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  • The History of the Catholic Church in Latin America: From Conquest to Revolution and Beyond
  • Susan Elizabeth Ramirez
The History of the Catholic Church in Latin America: From Conquest to Revolution and Beyond. By John Frederick Schwaller. (New York: New York University Press. 2011. Pp. x, 319. $35.00. ISBN 978-0-814-74003-3.)

John Frederick Schwaller has taken on a most monumental task in writing the history of the Catholic Church in Latin America from the late 1400s to the present. This overview of an enormous topic provides the necessary information on Iberian religions, including the Jewish and Muslim faiths, and the history of Portuguese and Spanish exploration of Africa as background to the "discovery" of the Western Hemisphere and the Treaty of Tordesillas, which dates to the start of international law. Then, the author leads readers through the intellectual debates over sovereignty and property rights, "just war," and whether or not the native peoples were human and capable of becoming Christians. He rightly notes that despite the many missionaries in Mexico and Peru, many native peoples remained uncontacted and uninitiated for many years. His discussion of church finance, the Bourbon initiatives of the eighteenth century, and the Enlightenment's impact end his discussion of the colonial era.

After Schwaller's discussion of independence, his narrative summarizes the checkered history of the Church. The section on how governments negotiated or not with the Holy See and how agreements could potentially affect everyday life is followed by a fascinating few pages on the role of family politics in Chile, through which one large patrilineage controlled both church and state. The nineteenth century also saw popular religion and uprisings gaining prominence in Brazil; the rise of the "Protestant ethic," especially in Central America; and the conservative First Vatican Council in 1869-71.

Regarding the twentieth century, he retells the history of the Church against a background of revolution in Mexico;"la violencia" in Colombia; and the rise of fascism, socialism, the populists, the Marxists, and Catholic-based trade unions. Throughout, the Church was viewed by many as a stabilizing influence. However, the Church was not a homogeneous institution. It included groups that ranged from those against the reforms of the Second Vatican Council who supported a Tridentine church to progressive liberationists and Catholic socialists. Furthermore, he notes the increasing challenges to the once near-monopoly of spirituality exercised by the Catholic hierarchy, citing popular religion, like Candomblé in Brazil, secularization, and Protestant and Evangelical inroads. To summarize, Schwaller reiterates the diversity within the Church, focusing on two dominant perspectives: the top-down view, or the view of Church as a hierarchy of divine authority; and the bottom-up view, or the view after the Second Vatican Council that represents the Church as the pilgrim people of God. Over time, the latter position has gained ground over the former. [End Page 867]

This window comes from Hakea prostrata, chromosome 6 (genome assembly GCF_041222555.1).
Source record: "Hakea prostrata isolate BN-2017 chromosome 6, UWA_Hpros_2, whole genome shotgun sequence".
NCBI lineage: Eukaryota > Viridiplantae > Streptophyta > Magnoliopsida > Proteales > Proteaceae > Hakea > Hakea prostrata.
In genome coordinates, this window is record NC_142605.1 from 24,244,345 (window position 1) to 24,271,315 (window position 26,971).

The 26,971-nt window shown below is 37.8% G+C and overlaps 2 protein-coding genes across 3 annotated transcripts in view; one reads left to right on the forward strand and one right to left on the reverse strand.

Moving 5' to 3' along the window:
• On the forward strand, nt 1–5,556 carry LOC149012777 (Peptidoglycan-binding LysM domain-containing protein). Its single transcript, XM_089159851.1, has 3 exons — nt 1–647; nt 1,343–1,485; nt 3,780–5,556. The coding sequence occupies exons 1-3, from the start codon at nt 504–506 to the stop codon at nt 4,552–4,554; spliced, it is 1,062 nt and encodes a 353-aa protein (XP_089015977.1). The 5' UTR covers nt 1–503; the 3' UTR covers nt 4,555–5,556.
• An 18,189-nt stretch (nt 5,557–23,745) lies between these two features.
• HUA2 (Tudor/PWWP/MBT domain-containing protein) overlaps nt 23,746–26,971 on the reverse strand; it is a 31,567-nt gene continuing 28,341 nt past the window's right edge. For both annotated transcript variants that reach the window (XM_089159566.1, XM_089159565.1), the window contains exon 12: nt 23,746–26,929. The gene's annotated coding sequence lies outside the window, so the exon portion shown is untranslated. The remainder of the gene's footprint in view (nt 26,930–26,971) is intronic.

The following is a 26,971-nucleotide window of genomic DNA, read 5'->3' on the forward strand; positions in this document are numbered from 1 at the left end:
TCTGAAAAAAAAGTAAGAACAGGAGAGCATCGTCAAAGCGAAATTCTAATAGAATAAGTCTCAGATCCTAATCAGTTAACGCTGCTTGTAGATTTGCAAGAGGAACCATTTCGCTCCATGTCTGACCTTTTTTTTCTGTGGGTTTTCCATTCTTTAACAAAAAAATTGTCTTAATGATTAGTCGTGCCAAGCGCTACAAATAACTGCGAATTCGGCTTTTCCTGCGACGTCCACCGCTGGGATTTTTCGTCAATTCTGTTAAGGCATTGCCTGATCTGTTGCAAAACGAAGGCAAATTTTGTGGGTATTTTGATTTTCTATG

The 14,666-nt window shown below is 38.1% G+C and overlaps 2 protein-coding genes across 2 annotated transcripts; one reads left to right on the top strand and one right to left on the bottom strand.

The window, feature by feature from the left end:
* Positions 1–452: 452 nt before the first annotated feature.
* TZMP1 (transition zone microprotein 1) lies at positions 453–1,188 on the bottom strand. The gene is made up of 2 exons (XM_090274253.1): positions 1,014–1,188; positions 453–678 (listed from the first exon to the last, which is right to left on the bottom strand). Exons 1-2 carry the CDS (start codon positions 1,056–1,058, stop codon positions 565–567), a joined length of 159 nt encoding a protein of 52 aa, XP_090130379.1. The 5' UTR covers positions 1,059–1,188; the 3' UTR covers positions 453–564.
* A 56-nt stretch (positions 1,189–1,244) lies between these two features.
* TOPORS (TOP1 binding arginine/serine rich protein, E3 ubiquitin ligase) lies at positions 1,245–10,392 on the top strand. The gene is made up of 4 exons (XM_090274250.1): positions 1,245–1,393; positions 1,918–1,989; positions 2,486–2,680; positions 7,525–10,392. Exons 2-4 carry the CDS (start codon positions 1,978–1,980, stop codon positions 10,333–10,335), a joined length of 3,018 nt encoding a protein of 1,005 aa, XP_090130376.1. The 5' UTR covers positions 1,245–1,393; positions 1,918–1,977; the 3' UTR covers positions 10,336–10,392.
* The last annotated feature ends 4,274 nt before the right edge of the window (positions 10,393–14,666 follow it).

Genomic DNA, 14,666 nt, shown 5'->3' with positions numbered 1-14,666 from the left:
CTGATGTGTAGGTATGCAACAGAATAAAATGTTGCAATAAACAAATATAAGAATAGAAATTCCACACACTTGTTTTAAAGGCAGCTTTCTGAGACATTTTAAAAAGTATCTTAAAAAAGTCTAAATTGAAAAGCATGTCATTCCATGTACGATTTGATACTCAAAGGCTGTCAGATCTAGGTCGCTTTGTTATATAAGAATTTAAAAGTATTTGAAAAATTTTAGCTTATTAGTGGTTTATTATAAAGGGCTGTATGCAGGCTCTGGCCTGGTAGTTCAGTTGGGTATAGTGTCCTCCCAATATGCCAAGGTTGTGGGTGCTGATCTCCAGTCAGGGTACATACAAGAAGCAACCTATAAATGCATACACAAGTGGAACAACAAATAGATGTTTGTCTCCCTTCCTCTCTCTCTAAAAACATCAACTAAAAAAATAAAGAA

Congratulations are due for the concise way in which the author populates the major trends with representative persons or key organizations or meetings. This makes the text both more interesting than a straight, unembellished institutional history, and not a catalogue, especially after independence. His review of papal initiatives such as the establishment of the Colegio Pío Latino Americano in 1859 and their repercussions emphasizes how Latin America cannot be studied and understood in a vacuum. The history of the Latin American Catholic Church and the peoples and nations of the region need to be placed in the proper temporal and wider international contexts.

The book, however, leaves the reader wondering about the rise and influence of the Masonic Orders, which are mentioned (pp. 161, 168, 207) but do not receive full coverage. Native religious antecedents to Catholic contact also need more space to appreciate better the challenges of the early missionaries. Furthermore, Schwaller territorializes religious jurisdictions such as bishoprics before boundaries were clearly designated and marked (compare pp. 77 and 151). Parishes and bishoprics were originally jurisdictions defined as power over groups of people; they were not defined by fixed and demarcated geography until the middle of the nineteenth century in Argentina, for example. His use of words such as pagan (p. 85) and dictator (pp...


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